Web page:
My friend Kerry told me to look for ladybugs while I was in Italy.
He was referring to the part of the movie, Under the Tuscan Sun, when the sexy, older ex-pat from London tells Frances, a recently divorced American reinventing herself in Italy, that looking for love is like looking for ladybugs. That when she was a child, she would spend hours looking for them, eventually tiring and falling asleep in the grass. And when she awoke she would find herself covered in them.
I wasn’t sure I was looking for love in Italy. Or even a romance – although I assured him and others that my heart was open to the possibility. However, as the days to my departure date grew more near, I was more than certain I was here to do something.
I saw my first ladybug when I arrived in Umbria, 24 hours after arriving in Rome.
After I nearly took the wrong bus from Arezzo to Cita de Castello – twice – and a young man named Leonardo approached me, offering help in English. After we spoke for nearly 45 minutes – talking about writing and language and being “black sheep” – and friending one another on Facebook.
After Giulia and Elide – my contacts for the AltroCioccolato, the “other” chocolate festival I came to volunteer for – picked me up at the bus station. And after bringing me to Roberto’s house – one of the festival’s founders – where I sat in the sun while he plied me with buffalo mozzarella, tomatoes – shiny with olive oil, and espresso.
It was a few hours later, driving to pick up groceries at a biological food co-op. A large ladybug graced a sign announcing that our destination, The Happy Worm, lay ahead.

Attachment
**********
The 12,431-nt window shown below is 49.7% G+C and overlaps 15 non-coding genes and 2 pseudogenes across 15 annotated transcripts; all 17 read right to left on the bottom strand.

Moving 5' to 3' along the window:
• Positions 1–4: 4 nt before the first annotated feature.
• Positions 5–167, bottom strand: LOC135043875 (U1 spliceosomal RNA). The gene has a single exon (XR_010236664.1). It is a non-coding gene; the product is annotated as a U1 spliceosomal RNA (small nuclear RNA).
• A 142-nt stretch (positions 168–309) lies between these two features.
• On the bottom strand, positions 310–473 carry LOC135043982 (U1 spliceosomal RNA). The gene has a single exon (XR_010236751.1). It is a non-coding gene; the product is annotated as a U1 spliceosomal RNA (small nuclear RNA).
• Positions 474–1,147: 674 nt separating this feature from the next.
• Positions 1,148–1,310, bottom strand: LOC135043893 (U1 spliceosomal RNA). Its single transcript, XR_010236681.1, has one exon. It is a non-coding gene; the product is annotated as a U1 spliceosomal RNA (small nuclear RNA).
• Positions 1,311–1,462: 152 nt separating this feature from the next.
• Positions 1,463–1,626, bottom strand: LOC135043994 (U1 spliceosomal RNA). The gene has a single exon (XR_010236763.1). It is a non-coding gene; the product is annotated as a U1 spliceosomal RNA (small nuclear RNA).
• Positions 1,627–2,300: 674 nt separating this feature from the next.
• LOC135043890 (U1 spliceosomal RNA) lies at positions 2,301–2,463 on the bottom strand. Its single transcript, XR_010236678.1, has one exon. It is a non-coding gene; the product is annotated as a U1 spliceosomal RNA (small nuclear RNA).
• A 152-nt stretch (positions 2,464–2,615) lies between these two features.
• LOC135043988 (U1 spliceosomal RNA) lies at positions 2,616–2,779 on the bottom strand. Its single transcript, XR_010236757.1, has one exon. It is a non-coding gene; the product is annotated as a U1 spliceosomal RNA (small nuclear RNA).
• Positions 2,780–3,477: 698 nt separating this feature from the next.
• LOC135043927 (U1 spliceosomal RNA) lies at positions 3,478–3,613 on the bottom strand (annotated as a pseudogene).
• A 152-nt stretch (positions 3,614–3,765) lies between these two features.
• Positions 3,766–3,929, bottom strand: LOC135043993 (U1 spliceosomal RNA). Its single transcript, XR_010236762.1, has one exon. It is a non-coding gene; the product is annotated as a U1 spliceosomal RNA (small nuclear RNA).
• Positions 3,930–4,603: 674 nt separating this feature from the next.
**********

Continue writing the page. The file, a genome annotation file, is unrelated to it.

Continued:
The next day, I saw three more. One embellished a pizza parlor sign. Another, actually a mess of them, covered a car steering wheel.
The final one landed on another of the volunteers – Duncan, the youngest of the group and the only other American. He asked me if I wanted it, knowing nothing of Kerry and our conversation. I told him I did. He put his arm next the mine and the ladybug crawled over to me without any prodding. And refused to leave.
That night, I found myself in the city’s hospital. What had merely been a health nuisance while I was in the states had escalated enough for me to make contact with healthcare professionals back home at .99 a minute.
I was fairly certain I would have difficulty getting a live voice at Northwestern Hospital, so I called my physical therapist to ask her advice. She told me to call my doctor. That she wasn’t comfortable giving advice on this matter. When I told her I didn’t have an internet connection, she looked up the number for me.
Several holds, disconnects and phone calls later, I was advised by a medical assistant to seek attention.
I knocked on Giulia’s door and told her I needed to go to the hospital. As she dressed, my roommate Ingrid, from the UK, offered to join us for moral support. In the piazza at midnight in this sleepy village Giulia – a native of Italy – asked around for a cab. A stranger offered to drive us, dropping us off at the hospital and wishing us buona fortuna — good luck in Italian.
Ninety minutes later I was warmly assured by a doctor that I was in fact, ok. I received a bill for 25 euros which I was instructed to pay the next day. And Elide – whom Giulia had called – drove us home.
Earlier that evening, in the hospital, I broke down in tears. Overwhelmed. Afraid. And aware that my ex-husband, a doctor – was no longer “my person.” That I was “alone.” Giulia responded, wrapping her arms around me and saying, “We are your family.”
And I realized that ladybugs weren’t just on signs and steering wheels and the arms of volunteers. That ladybugs – that love – followed me everywhere. All the way to Italy. To Umbria. Just south of the Tuscan sun.